US1261406A - Piano. - Google Patents

Piano. Download PDF

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Publication number
US1261406A
US1261406A US2792715A US2792715A US1261406A US 1261406 A US1261406 A US 1261406A US 2792715 A US2792715 A US 2792715A US 2792715 A US2792715 A US 2792715A US 1261406 A US1261406 A US 1261406A
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strings
sounding
board
string
vibrations
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Expired - Lifetime
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US2792715A
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Anton Krieghoff
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ANTON KRIEGHOFF Co
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ANTON KRIEGHOFF Co
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Priority to US2792715A priority Critical patent/US1261406A/en
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    • GPHYSICS
    • G10MUSICAL INSTRUMENTS; ACOUSTICS
    • G10CPIANOS, HARPSICHORDS, SPINETS OR SIMILAR STRINGED MUSICAL INSTRUMENTS WITH ONE OR MORE KEYBOARDS
    • G10C3/00Details or accessories
    • G10C3/04Frames; Bridges; Bars

Description

ANTON KRIEGHOFF, OF BOSTON, MASSACI-I COMPANY, OF BOSTON, MASSACHUSETTS USETTS, ASSIGNOR TO ANTON KRIEGHOFF A CORPORATION OF MASSACHUSETTS.
PIANO.
Specification of Letters Patent.
Patented Apr. 2, 1918.
Application filed May 13, 1915. Serial No. 27,927.
To all whom it may concern:
Be it known thatl, ANTON Knmeuorr, a citizen of the United. States, and resident of Boston, county of Suffolk, State of Massachusetts, have invented an improvement in Pianos, of whichthe following description, in connection with the accompanying drawing, is a specification, like characters on the drawingrepresenting like parts.
The general purpose of this novel construction is to produce a piano in which the vibrating parts (particularly the sounding board) will be free to perform their functions without detracting from the structural stability and efiiciencyofthe frame necessary to withstand the tension imposed by the strings.
In this .novel construction there is employed a sounding-board from which have been eliminated all of the usual wooden bridges. The string plate, which is otherwise of the present general type, has a section thinner than most portions of the plate. This section is therefore relatively flexible and. adapted the more freely to take up, and communicate vibratory energy imparted thereto by the strings which are provided with bridges on this section. Sound posts or transmitters connect this section to the sounding-board and serve to communicate the vibrations of the section to the soundingboard. 1
This section, as shown inthe embodiment disclosed herein, is preferably an integral part-of the metal string plate. Hitch pins for the treble strings are placed upon the sectionand a narrow bearing or bridge is formed thereon for the treble strings. The hitch pins for the bass strings are placed upon the string plate-while a bridge therefor is provided upon this'flexible section. Hence it is obvious that in this embodiment both treble and bassstrings are in contact with this flexible section.
It is readily apparent that the inventive idea here disclosed may be embodied in widely variant piano structures as also in other musical instruments whether the string actuating means be mechanical, elec trical or manual.
An. object of thisin-vention is to improve the tonal qualities of musical instruments by increasing the resonance of the soundingboard through the elimination of'bridges thereon.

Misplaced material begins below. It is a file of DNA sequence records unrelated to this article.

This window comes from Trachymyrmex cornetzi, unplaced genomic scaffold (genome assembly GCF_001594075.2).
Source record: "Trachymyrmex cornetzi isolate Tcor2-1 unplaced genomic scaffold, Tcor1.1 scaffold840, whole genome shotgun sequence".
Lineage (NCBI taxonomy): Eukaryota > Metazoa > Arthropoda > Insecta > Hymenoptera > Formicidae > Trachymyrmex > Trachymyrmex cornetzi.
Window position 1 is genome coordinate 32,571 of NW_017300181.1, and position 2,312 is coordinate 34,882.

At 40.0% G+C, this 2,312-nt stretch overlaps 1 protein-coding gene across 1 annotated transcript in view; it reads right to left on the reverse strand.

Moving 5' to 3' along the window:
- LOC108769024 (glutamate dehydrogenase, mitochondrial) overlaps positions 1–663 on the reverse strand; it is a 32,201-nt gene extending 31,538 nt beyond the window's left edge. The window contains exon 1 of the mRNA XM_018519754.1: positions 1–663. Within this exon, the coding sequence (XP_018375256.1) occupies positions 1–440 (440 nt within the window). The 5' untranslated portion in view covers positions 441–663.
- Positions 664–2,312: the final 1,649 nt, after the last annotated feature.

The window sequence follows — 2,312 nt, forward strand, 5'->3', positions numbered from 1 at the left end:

ther objects of the invention will more fully appear from the following description and the accompanying drawings and will be pointed out in the annexed claims.
Figure 1 is a plan view of a piano string plate and sounding board embodying the invention Fig. 2 is a section on the line 22, Fig. 1;
Fig. 3 is a section on the line 33, Fig. 1;
Fig. i is a sectional detailof one of the transmitters Fig. 5 is a sectional detailof a modified form of transmitter.
The selected embodiment of the invention illustrated is of a structure employed in an instrument of the upright type, but it is obvious that with slight changes, it may be employed in pianos of the grand or other type, or in similar musical instruments.
The cast metal string plate 1 has secured thereto, as in the usual construction, the sounding-board 2 of the well-known type.
he string plate is reinforced by transverse braces 4 to insure rigidity under the cnormous strain induced by the piano strings when in position under theusual tension. In place of the ordinary treble hitch section, this string plate is provided with a thinner and relativelymore fieXiblesectiO1r3. As shown, it is preferalily made in the form of an elongated platelike sect-ion free at its longer edges and integrally cast at its ends. This section '3 may, of course, be made of any suitably vibratory substance. The section 3, save at its integrally cast ends, does not bear upon or come into contact with other parts of the string plate. The elongated section 3 is flat and, as clearly disclosed in Fig. l, is preferably curved along the line of its longest dimension. This longitudinal curve affords opportunity to position'bridging means for the strings on the section to accommodate the varying lengths of the strings as shown. The vertical braces l'have. offset portions 5 which pass behind and do not touch the section 3 or impede in any mannerits free vibration.
The vibrations which are set up in th flexible section are communicated to the sounding-board 2 by means of a plurality of transmitters.
These transmitters consist each of a metallic post 6 passed through the section 3 and received in threaded engagement with the wooden sounding-board. A block of wood 7 is aflixed to the rear face of the sounding-board opposite each post to receive the screw-threaded end of the post. The other end of the post, extending through the section 3, has threaded thereon two nuts 8 turned tightly against the front and rear faces respectively of the section.
A modification of the transmitter is shown in Fig. 5. In this form there are a plurality of lugs 9 integrally cast on the rear face of the section which extend a distance so that their ends impinge upon the front face of the sounding-board. These lugs have each a central threaded aperture 10 in which is received a set screw 11. The set screw passes through the soundingboard and is received in threaded engagement with the lug aperture. The washers 12 are carried by the set screw and are firmly pressed against the front and rear faces of the sounding-board.